Put on your seatbelts, here we goJune 23, 2015 9:00
Expats kiss their lofty lifestyles goodbye
A report published by Zurich International Life shows that a majority of respondents in the UAE have stopped spending on luxuries, and are focusing on the basics.
January 21, 2009 3:46 by Dana El Baltaji
A recent report published by Zurich International Life, an offshore insurance and investment firm, entitled Zurich Wealth Monitor III claims that 75 percent of respondents in the UAE are concerned about not saving enough, and 58 percent believe that their lifestyle has been affected by the credit crunch.
Predictably, the number one priority for 44 percent of respondents in the UAE is saving. The survey also showed there has been an increase in retirement saving plans for 31-40 year olds from 35 percent to 45 percent.
Graham Morrall, regional head of distribution, Middle East and Africa, Zurich Financial Services Group explains: “The survey shows that potential expatriate customers are thinking about their finances, the economy and their lifestyles, and from there then use the information to try and assess whether the strategy that we have for addressing what we think is in people’s heads is useful.”
For Zurich, the numbers indicate a shift in priorities: from frenzied spending to a focus on basic needs: “There’s a [big proportion of people who are] going back to the practicalities. For us that means reducing expenditures on discretionary things like holidays, cars and other luxuries.”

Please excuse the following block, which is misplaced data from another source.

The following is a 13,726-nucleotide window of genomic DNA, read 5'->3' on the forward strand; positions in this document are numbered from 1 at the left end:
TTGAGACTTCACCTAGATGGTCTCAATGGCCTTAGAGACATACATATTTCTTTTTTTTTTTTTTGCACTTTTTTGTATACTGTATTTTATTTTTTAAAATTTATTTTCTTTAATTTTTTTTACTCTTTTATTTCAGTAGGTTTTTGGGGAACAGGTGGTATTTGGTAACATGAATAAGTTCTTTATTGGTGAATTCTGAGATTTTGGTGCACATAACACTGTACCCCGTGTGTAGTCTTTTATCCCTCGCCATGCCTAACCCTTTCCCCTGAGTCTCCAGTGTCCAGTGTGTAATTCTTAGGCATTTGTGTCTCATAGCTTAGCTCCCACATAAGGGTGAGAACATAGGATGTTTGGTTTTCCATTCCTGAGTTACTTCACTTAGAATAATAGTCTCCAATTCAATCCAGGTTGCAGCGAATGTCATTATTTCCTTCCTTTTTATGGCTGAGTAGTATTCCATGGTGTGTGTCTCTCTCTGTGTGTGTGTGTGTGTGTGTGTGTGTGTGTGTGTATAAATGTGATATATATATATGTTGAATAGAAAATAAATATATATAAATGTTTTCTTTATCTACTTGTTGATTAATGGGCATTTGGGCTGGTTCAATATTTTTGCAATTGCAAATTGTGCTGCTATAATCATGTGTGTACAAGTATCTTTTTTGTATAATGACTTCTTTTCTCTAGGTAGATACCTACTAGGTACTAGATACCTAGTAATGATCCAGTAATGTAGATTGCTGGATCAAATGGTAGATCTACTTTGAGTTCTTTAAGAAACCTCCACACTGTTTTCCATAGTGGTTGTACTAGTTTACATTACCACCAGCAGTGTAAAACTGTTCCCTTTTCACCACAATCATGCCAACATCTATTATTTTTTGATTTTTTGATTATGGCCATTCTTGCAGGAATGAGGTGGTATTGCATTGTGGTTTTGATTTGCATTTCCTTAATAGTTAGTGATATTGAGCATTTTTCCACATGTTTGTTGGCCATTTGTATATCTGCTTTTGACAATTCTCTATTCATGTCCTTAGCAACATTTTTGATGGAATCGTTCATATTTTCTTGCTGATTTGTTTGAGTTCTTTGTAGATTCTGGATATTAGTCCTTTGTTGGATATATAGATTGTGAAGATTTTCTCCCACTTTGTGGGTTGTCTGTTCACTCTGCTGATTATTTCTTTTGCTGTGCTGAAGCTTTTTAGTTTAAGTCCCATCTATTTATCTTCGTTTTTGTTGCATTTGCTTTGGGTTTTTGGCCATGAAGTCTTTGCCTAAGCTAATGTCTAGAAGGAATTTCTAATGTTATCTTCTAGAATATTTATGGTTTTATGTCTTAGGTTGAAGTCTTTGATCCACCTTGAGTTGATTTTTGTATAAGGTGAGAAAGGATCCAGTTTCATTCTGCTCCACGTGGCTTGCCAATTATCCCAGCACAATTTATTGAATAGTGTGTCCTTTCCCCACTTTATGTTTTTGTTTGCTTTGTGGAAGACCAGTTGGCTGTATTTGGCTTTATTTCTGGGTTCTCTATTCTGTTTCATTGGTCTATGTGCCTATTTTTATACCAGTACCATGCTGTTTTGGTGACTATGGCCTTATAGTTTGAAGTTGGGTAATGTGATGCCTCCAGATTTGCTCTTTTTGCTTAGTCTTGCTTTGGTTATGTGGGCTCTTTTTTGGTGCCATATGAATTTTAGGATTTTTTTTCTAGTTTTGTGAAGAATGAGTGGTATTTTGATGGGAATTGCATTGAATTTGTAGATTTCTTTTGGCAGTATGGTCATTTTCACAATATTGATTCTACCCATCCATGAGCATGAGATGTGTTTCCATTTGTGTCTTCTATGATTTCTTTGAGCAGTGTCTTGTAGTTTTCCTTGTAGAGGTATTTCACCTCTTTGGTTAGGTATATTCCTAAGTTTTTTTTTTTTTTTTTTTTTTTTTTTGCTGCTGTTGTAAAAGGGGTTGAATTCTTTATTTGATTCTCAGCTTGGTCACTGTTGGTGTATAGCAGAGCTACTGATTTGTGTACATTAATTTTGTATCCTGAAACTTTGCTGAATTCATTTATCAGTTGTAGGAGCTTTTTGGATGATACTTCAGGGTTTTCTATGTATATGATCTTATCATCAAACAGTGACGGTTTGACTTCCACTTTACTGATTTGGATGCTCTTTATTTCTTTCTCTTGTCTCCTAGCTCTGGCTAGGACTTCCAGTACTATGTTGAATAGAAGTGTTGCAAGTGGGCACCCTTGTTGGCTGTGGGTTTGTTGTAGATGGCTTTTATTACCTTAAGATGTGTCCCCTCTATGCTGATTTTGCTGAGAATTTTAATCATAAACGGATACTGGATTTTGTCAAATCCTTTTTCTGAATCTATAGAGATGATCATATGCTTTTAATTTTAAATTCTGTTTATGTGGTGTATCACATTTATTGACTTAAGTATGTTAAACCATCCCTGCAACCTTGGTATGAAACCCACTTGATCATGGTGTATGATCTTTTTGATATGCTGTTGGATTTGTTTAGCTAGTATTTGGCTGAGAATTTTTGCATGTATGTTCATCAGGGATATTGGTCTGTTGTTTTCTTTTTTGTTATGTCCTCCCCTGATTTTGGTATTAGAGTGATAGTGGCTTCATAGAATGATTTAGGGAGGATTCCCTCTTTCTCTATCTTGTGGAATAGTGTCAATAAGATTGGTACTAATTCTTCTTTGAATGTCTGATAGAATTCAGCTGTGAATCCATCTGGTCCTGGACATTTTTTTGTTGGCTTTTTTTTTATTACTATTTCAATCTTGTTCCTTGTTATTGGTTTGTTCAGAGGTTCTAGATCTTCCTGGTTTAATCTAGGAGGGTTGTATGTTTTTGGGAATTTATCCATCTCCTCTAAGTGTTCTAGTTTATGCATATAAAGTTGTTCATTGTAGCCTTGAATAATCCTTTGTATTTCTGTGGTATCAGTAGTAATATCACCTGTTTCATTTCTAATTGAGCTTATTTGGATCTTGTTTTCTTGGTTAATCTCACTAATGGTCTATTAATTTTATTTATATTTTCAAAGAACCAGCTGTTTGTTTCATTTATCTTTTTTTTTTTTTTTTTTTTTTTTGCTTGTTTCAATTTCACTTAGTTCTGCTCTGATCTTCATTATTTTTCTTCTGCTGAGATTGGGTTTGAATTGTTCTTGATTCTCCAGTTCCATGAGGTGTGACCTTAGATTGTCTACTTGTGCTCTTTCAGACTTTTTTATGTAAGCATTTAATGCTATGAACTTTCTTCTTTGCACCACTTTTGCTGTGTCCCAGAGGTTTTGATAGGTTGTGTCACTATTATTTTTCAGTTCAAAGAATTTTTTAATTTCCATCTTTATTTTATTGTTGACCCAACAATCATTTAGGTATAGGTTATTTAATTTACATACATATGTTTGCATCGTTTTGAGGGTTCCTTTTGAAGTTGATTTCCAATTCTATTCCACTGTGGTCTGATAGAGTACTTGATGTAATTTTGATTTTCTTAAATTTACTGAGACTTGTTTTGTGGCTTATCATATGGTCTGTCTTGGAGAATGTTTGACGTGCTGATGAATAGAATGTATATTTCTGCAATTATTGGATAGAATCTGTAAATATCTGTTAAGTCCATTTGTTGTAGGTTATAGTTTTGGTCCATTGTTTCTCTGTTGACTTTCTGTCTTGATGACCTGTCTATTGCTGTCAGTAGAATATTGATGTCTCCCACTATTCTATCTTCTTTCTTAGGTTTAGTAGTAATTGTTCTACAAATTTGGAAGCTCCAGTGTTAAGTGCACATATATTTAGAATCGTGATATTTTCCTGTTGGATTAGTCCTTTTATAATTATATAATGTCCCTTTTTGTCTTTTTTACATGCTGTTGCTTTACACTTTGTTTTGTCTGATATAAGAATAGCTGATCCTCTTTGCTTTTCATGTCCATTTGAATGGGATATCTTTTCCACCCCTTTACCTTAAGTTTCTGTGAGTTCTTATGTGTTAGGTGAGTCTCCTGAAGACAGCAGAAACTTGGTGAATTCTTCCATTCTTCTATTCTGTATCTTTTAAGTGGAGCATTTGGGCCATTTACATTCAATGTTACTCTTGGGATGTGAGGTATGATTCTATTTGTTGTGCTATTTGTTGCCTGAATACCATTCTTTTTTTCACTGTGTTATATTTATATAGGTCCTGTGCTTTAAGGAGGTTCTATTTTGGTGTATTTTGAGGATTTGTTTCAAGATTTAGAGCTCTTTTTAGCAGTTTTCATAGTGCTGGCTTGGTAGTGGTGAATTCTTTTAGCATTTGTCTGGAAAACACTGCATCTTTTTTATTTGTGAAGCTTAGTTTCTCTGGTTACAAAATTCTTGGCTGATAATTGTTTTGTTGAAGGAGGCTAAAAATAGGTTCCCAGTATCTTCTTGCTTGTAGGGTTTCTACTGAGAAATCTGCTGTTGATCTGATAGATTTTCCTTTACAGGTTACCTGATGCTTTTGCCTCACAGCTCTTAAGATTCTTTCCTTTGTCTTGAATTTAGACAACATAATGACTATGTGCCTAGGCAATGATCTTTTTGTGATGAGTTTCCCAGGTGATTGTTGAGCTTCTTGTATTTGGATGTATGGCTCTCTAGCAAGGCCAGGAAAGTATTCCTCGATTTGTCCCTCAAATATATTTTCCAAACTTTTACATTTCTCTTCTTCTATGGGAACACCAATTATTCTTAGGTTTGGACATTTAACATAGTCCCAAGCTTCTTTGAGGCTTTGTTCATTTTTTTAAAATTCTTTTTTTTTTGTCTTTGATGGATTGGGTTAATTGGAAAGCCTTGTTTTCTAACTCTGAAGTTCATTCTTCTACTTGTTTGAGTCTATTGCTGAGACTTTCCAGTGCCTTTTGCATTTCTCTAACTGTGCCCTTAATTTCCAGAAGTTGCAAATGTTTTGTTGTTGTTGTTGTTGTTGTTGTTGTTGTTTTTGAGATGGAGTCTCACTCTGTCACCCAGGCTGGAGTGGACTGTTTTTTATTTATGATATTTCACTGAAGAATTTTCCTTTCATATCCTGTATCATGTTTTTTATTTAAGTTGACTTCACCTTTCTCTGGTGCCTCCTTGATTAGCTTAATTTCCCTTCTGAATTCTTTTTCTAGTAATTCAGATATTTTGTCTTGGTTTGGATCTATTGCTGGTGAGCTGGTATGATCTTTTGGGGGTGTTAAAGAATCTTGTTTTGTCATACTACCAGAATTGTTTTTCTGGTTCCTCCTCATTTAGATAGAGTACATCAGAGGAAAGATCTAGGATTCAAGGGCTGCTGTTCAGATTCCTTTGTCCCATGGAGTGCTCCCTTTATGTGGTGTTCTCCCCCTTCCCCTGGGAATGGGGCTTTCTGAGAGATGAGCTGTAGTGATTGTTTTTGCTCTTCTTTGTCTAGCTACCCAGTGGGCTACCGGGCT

Ultimately, the survey suggests expatriates in the UAE are more keen on saving than on relishing the ‘expat lifestyle’. They’d have to be. According to the survey, 58 percent of respondents believe that their lifestyles have been compromised by the financial crisis. Ouch.
This may not bode well for Dubai, which banks on expatriates spending furiously on luxuries they don’t need.
It may be bad news for Dubai, but it could be good news for Zurich. According to Morrall, the survey indicates that investment firms and their personalized saving plans may appeal to more people, especially those who’ve been burned by the financial crisis and who boost their savings.
It’s important to note that the survey excludes Emiratis. Morrall explained that a majority of Zurich’s customers are expatriates, and that the form is working on products that may appeal to nationals.
The question we can’t help asking is: what will get expatriates to invest with firms after what happened to the global market?